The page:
Setting your Operating System DNS

Once your operating system DNS is set - assuming you have your own resolver running - you'll be able to access Handshake domains trustlessly!

Overview

Regardless of operating system, once you have a Handshake resolver - either by spinning up a Docker instance, or compiling the resolver yourself - you'll need to point your DNS resolver to your local machine.

The address 127.0.0.1 is the standard address for IPv4 loopback traffic. This is the DNS IP we'll be pointing our computer's Wi-Fi network service to.

OSX

Using the GUI

You can point your DNS settings to your local machine by navigating to System Preferences > Network > Advanced > DNS, and adding 127.0.0.1 to your DNS provider list. Drag it to the top, and your browser will then utilize the light client running on your local machine to resolve Handshake domains.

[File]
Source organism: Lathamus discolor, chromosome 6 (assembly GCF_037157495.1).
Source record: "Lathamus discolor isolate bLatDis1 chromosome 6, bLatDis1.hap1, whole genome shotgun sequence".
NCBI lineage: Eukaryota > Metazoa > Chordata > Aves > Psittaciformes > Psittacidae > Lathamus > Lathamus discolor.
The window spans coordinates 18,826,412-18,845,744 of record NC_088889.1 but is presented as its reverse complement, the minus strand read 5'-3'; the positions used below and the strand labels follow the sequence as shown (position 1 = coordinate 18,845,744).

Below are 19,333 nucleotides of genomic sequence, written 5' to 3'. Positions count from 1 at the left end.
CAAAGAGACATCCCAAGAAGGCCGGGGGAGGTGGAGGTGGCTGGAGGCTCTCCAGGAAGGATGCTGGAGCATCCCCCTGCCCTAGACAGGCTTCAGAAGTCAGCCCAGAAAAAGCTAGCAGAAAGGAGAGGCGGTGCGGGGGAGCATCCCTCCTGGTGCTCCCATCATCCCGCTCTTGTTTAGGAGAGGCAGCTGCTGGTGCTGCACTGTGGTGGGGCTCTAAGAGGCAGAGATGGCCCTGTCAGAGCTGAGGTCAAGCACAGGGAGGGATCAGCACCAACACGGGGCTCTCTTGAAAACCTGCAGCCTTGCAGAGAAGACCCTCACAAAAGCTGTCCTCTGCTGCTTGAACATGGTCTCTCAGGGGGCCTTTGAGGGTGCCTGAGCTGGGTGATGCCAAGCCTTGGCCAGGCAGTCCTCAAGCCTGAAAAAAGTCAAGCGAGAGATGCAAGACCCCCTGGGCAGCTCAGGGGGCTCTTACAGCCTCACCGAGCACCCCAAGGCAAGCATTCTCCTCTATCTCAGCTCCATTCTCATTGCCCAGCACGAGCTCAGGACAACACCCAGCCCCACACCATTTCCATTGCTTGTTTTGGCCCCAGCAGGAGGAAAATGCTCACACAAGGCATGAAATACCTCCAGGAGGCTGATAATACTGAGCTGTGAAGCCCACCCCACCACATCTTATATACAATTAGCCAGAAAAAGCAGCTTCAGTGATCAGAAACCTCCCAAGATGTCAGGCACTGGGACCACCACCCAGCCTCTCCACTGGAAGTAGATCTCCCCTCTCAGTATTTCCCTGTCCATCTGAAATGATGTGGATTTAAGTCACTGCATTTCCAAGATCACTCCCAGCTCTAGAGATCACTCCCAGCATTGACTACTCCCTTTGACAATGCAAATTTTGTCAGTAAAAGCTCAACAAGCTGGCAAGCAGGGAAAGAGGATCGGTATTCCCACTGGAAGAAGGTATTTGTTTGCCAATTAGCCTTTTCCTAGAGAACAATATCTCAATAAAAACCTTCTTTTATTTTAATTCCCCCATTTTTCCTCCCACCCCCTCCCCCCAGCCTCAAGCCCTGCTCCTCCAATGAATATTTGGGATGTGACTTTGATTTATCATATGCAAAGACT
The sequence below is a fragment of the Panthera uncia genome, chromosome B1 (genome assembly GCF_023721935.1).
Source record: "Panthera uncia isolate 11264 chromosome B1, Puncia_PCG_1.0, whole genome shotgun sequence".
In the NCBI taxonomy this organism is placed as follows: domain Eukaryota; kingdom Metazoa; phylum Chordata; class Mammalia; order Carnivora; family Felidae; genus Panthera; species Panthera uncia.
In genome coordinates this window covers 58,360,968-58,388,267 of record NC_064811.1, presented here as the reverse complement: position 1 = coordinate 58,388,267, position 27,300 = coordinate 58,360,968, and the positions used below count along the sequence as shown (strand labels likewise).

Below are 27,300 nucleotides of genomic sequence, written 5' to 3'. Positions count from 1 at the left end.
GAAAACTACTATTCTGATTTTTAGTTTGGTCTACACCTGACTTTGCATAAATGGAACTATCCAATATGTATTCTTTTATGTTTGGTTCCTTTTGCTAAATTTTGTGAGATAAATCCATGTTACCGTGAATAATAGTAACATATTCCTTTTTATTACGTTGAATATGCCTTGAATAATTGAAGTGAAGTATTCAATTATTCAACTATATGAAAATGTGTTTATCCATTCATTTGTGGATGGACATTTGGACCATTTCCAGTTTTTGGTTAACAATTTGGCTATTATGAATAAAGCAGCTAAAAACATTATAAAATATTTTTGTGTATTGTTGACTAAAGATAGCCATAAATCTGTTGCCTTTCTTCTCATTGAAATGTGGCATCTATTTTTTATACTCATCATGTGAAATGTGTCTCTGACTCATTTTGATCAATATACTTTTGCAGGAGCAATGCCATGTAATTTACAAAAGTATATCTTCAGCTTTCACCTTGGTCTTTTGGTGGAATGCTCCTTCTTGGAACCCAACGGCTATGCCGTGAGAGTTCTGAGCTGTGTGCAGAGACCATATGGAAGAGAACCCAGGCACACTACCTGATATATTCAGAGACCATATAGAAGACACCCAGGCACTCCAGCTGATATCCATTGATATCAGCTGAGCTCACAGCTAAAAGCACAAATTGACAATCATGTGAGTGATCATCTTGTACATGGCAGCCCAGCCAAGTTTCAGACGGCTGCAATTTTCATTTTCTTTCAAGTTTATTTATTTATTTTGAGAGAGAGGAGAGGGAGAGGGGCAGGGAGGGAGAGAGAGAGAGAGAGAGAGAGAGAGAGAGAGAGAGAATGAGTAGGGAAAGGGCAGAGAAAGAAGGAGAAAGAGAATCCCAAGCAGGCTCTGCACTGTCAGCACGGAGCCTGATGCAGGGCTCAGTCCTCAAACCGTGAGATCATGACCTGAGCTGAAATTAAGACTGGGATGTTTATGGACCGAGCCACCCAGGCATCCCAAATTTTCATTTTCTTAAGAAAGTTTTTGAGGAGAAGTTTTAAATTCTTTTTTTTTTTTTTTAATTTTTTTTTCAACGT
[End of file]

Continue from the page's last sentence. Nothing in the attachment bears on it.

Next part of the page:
Using the command line

To set your DNS Server from the command line, simply run

networksetup -setdnsservers Wi-Fi 127.0.0.1

Once set up, we recommend clearing your DNS servers of potentially previously cached domains to fully test whether the resolver is setup correctly.

To flush your DNS settings, run:sudo killall -HUP mDNSResponder

Windows 10

To update your DNS settings on Windows 10, follow the instructions below.

  1. Open Network and Internet settings in Control Panel.

  2. Select Change Adapter Settings.

  3. Right click your Network Adapter and select Properties.

  4. Select Internet Protocol Version 4 (TCP/IPv4) and then Properties.

  5. Toggle Use the following DNS server addresses and type in two DNS addresses (e.g., 127.0.0.1 and 1.1.1.1).

  6. Select OK when done.

Linux

Please refer to the following guide on setting your DNS settings on Linux, only you will point your DNS server to